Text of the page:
No longer faced with deplorable working conditions, underpayment and unregulated working hours, the modern British workforce is facing new problems of its own. Disengagement is the newest enemy of the manufacturing industry. In Britain, 27% of the manufacturing workforce is over 50 and looking forward to their retirement. This can often naturally lead to decreasing engagement when such a large percentage already has a metaphorical foot out of the door. Disengagement is incredibly influential on a workforce as whole, as new starters within a company absorb the atmosphere of their peers, creating a static, resistive workforce unwilling to deviate from the status quo. As the Baby Boomer Generation winds down and is replaced by Generation X and Y in the workplace, the dynamic of the work-centric Baby Boomer to the Generation Y work/life balance has begun to shift heavily towards the latter. This change in the working style of an industry, coupled with the promise of an earlier retirement for the Baby Boomer Generation in comparison to Gen X and Y has shone a light on why engagement is now so vital within the manufacturing industry.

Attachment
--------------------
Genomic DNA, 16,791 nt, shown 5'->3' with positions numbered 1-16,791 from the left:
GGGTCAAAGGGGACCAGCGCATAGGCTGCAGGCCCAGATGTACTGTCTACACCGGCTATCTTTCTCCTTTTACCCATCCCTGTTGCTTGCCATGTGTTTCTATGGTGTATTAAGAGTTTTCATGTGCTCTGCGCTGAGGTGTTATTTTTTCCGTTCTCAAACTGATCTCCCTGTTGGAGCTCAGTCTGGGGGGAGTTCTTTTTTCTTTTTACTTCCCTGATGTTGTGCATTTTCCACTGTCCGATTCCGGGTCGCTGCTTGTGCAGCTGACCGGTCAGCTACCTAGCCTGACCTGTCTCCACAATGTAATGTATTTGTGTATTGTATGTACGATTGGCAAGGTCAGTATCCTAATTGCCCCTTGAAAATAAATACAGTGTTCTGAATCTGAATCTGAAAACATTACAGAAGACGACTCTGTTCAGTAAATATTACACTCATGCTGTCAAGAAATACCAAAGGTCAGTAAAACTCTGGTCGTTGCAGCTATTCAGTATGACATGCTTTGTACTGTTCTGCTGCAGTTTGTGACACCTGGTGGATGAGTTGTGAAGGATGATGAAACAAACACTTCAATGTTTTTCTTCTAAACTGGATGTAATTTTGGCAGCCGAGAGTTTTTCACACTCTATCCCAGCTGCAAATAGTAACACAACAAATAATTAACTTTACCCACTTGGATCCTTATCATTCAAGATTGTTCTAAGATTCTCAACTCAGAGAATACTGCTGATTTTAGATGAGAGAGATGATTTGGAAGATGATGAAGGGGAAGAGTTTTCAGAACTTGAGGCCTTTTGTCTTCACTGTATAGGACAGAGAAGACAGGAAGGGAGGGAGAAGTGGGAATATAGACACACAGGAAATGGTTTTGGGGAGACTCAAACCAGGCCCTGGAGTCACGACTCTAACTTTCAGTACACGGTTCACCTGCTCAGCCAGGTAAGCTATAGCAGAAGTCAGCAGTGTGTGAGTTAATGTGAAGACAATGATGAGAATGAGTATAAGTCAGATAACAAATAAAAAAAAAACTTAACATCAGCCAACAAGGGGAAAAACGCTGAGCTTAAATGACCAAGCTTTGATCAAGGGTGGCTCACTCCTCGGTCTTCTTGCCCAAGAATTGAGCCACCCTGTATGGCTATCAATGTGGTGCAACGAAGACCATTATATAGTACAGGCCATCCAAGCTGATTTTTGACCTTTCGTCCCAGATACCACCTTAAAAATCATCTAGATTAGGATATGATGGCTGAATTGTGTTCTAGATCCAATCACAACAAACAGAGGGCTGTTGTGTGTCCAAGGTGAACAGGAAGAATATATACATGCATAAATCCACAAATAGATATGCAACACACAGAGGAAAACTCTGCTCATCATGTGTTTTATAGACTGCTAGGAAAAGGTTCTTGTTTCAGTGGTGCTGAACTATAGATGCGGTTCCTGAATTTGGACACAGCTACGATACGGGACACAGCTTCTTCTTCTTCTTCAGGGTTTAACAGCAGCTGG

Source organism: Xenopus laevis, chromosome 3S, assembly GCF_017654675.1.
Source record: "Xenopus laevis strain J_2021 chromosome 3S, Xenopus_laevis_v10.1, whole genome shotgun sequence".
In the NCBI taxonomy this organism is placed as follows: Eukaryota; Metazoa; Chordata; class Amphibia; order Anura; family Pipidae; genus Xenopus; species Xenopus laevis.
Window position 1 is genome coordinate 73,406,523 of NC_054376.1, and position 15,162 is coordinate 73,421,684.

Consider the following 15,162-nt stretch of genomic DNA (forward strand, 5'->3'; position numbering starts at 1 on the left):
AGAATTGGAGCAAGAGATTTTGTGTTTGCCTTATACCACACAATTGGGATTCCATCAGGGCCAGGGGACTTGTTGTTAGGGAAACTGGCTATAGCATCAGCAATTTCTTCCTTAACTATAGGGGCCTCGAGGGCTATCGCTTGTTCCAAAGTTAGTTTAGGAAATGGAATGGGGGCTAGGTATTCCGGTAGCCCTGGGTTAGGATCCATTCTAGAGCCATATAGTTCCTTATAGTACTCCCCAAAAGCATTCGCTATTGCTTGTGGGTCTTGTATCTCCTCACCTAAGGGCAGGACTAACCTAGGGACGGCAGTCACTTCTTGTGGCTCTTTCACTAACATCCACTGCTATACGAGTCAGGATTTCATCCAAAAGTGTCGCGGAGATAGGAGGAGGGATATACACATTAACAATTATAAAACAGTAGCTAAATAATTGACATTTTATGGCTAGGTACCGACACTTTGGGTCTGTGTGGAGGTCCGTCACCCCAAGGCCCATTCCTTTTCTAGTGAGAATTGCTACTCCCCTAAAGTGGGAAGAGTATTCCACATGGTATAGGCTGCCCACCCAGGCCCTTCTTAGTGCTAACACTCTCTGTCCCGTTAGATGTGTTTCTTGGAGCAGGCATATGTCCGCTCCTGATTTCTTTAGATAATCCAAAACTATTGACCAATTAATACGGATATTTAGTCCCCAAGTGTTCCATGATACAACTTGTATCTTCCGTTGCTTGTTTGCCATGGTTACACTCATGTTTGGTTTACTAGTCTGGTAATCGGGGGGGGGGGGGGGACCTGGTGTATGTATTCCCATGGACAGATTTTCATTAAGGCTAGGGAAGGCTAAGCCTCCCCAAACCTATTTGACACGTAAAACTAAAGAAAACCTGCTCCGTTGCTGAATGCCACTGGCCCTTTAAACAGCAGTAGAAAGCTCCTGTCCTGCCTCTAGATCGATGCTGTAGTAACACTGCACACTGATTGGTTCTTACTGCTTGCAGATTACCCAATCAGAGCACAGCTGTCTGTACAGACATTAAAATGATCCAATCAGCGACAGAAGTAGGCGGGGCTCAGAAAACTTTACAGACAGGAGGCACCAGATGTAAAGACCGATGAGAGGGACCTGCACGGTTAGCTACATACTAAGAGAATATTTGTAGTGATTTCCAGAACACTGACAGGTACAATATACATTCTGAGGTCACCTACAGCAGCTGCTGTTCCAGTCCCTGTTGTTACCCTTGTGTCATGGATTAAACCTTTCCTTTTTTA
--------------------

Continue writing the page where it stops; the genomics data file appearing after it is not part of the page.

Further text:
The necessity for creating an engaged culture within a workforce is directly linked to the rate of production. Sounds simple enough, but what can be done when workforce has lost its fire? Empowering a workforce is the key to engagement.
RPO engages and educates the first-line managers of an organisation (team leaders) in ownership of both the performance and morale levels of their teams by creating a platform where each person is given the opportunity to have their voice heard within an organisation. Through personal, structured, documented conversations, individuals are given the chance to influence changes within their organisation and involve the shop floor in decisions and improvements to their working environment. These conversations create a direct link between the shop floor and the Plant Manager within an organisation and closes the hierarchical gap which is so often a cause of contention within a tiered organisation.
RPO also teaches first line managers how to effectively performance manage and motivate, which naturally creates a high-performance culture. It also connects and promotes first line managers with senior management, leading to a more progressive and agile leadership styles throughout the plant. Ultimately the workforce are given a voice with which they can influence and be an active part of change, which in turn increases engagement levels throughout an organsation
Employee Engagement Increased To: